Researchers Resurrect 2,000-Year-Old Variety of Date Palm
For the first time in two millennia, a long extinct variety of Judean date can be enjoyed once again. Using seeds dating back to the time of the Great Jewish Revolt (66–70 C.E.), researchers from the Arava Institutute for Environmental Studies in Israel planted an experimental date grove at a nearby kibbutz in 2005. The grove began bearing fruit last year, producing a variety of date not tasted for millennia.
In the 1960s, Yigael Yadin’s excavations at Masada uncovered several seeds buried and preserved at the time of the Roman conquest. Further excavation at Qumran uncovered dozens more seeds similarly preserved in the dry conditions of the Dead Sea. In 2005, researchers at the Arava Institute planted dozens of these ancient seeds and, to their delight, six eventually sprouted. Even more incredible, the new trees turned out to be a mix of both male and female plants, allowing for pollination and fruit. The first date harvest came in 2020, with a larger harvest occurring this year.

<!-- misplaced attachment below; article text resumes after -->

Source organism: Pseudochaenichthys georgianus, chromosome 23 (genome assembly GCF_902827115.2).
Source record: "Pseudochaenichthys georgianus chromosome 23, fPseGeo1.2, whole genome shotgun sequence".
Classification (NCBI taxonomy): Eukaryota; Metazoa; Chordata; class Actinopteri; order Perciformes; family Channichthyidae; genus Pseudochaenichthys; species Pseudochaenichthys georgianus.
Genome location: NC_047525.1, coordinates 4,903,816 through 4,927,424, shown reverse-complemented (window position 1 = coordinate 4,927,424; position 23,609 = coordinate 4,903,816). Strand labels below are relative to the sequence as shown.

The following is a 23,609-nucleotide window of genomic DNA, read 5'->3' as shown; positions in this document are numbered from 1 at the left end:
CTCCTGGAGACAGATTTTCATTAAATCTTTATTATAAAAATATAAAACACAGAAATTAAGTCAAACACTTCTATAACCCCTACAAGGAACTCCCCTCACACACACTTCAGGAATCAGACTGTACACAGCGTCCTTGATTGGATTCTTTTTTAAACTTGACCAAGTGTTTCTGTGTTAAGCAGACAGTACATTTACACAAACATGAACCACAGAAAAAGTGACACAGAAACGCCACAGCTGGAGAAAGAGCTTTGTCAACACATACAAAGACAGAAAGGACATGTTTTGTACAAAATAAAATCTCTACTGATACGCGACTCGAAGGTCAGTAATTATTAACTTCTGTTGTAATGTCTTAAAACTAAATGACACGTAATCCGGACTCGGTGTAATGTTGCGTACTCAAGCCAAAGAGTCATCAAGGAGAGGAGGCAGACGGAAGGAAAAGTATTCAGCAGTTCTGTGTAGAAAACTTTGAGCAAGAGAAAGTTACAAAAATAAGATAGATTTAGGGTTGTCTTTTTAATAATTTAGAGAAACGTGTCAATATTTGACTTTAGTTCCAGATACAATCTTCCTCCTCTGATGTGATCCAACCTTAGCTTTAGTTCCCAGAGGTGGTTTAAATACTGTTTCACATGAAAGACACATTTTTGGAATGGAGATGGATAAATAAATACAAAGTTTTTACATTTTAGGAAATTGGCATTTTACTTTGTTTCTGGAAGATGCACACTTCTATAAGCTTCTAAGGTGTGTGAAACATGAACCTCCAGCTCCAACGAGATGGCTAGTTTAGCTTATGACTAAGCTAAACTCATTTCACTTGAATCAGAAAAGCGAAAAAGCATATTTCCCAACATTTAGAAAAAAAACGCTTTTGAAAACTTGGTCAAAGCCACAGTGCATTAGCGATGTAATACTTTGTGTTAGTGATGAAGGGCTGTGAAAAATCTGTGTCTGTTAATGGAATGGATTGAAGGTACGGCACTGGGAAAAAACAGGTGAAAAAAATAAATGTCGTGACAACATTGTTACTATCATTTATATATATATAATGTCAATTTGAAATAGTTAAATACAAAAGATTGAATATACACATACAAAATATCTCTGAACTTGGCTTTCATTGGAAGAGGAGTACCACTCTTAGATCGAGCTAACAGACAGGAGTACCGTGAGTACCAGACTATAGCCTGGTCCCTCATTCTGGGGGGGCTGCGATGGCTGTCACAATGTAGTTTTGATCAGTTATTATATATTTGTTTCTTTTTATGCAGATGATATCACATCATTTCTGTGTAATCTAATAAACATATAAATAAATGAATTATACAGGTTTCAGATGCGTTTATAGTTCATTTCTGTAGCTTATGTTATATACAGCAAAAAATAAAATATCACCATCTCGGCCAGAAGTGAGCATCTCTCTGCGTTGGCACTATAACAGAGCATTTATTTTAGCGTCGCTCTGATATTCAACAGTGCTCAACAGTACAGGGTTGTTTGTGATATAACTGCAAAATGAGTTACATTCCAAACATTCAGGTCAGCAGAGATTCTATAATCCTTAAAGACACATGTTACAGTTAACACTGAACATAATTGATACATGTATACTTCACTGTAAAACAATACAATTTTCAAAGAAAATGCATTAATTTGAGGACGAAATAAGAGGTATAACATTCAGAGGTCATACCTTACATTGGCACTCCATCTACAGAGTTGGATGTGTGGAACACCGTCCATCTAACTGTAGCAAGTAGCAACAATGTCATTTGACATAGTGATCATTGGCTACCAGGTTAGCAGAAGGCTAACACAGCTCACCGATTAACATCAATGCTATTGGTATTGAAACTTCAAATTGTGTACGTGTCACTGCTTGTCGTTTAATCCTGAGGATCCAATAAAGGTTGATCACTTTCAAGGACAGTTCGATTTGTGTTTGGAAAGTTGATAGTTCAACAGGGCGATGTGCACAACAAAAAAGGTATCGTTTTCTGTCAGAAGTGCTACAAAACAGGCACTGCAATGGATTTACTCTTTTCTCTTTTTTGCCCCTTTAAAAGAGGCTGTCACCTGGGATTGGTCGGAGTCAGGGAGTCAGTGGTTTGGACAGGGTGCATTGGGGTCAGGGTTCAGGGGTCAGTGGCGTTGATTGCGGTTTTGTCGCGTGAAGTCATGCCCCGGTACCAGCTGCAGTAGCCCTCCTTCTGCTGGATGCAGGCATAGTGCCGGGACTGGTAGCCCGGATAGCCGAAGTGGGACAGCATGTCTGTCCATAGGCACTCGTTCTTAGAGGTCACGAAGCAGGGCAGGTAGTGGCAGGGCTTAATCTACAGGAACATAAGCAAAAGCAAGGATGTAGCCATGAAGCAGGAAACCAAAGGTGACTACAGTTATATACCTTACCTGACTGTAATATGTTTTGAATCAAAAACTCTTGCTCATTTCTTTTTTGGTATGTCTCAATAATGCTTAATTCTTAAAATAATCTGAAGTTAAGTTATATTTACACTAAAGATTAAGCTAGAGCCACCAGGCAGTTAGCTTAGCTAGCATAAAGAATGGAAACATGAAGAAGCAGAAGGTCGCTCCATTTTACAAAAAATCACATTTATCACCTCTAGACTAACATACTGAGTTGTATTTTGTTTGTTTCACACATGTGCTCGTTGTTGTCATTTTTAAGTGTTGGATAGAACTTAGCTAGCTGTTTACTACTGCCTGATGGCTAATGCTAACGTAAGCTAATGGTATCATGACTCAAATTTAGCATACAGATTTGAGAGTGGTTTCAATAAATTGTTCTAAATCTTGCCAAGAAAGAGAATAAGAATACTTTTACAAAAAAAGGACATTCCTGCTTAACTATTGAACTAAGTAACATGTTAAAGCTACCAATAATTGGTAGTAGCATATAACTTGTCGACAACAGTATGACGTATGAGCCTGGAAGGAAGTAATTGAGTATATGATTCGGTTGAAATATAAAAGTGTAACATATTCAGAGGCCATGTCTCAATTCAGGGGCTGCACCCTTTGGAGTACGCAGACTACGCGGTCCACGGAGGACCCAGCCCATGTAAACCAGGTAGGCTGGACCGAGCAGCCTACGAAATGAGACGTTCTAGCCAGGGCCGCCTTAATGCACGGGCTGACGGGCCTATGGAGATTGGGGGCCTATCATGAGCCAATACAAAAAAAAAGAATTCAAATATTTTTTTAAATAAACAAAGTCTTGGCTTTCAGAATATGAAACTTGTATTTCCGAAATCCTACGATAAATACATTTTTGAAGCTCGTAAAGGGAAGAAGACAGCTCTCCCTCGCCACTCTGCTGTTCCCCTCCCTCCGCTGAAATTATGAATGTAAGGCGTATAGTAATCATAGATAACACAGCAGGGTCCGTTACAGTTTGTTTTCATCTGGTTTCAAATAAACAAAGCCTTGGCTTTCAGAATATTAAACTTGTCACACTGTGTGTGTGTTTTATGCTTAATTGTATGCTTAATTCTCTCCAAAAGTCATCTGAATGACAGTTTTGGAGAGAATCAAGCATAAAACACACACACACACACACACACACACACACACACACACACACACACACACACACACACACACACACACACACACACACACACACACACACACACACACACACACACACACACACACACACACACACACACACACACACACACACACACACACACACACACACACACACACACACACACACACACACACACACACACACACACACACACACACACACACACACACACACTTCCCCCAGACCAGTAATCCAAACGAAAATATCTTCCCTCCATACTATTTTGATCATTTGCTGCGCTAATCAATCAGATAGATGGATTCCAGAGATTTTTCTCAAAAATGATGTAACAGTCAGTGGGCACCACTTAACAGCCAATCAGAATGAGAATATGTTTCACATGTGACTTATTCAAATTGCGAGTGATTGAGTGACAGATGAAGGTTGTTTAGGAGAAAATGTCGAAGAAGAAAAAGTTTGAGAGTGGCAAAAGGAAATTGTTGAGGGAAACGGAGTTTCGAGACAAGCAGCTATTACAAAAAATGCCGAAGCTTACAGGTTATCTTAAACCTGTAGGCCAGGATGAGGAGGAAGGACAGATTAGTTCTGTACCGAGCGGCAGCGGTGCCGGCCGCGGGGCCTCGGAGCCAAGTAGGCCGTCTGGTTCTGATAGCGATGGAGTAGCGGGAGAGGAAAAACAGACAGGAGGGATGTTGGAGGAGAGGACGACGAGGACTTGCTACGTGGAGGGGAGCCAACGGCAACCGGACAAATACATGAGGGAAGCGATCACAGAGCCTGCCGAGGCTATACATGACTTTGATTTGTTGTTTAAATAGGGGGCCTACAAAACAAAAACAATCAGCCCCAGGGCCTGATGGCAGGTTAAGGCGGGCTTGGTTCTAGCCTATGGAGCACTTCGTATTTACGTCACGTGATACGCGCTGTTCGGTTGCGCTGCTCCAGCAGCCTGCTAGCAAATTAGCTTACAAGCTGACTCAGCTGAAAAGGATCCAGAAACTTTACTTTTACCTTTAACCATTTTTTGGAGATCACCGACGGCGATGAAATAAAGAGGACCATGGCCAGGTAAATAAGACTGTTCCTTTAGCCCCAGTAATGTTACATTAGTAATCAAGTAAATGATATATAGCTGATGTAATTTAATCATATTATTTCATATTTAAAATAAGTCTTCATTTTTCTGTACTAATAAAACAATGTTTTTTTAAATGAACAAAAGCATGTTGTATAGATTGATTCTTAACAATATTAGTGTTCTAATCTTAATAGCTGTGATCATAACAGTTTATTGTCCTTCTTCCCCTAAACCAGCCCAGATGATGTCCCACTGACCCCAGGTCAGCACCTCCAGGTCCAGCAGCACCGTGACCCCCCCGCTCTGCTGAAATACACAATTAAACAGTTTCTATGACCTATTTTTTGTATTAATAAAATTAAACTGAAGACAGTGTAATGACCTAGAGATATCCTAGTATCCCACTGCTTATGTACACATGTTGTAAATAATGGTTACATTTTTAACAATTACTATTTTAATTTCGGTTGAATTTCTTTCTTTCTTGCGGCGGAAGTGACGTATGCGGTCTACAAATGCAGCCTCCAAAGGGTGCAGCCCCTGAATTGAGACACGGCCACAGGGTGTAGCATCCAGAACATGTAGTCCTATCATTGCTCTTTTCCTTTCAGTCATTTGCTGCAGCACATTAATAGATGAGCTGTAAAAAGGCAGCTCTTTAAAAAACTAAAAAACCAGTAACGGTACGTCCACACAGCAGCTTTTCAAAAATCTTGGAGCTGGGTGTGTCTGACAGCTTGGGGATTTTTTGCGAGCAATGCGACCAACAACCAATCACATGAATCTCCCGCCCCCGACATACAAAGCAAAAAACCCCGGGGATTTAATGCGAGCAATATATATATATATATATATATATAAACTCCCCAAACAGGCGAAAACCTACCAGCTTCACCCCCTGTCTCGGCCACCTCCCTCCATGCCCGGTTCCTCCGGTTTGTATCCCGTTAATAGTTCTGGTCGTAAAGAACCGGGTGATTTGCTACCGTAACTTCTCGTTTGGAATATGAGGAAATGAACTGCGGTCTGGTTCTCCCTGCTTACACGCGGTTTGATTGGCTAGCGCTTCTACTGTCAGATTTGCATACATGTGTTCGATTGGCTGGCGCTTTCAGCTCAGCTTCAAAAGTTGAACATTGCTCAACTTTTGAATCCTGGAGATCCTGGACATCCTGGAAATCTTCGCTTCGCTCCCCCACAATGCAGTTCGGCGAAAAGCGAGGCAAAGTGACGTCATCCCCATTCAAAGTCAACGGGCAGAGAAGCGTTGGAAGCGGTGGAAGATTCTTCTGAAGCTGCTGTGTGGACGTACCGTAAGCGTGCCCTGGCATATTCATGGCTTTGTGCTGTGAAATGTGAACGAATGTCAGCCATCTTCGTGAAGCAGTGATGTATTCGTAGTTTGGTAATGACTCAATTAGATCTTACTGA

Plant breeds come into and out of existence far more often than we might assume. The common banana sold in supermarkets today, for instance, is only around 70 years old. Similarly, while the well-known Medjool date was first grown in America in the early 1900s, some have suggested it was first cultivated in Arabia more than 6,000 years ago. This does not mean, however, that all dates in the past were of this variety, and as this experiment has shown, the dates cultivated in Judea in the first century C.E. were different than those grown in the region today.
So what do 2,000-year-old dates taste like? According to the researchers, they look similar to the Medjool date, but have a sweeter, honey-like flavor. In coming years, the team hopes to increase the size of the grove (and the yield) so that more people can give them a try.
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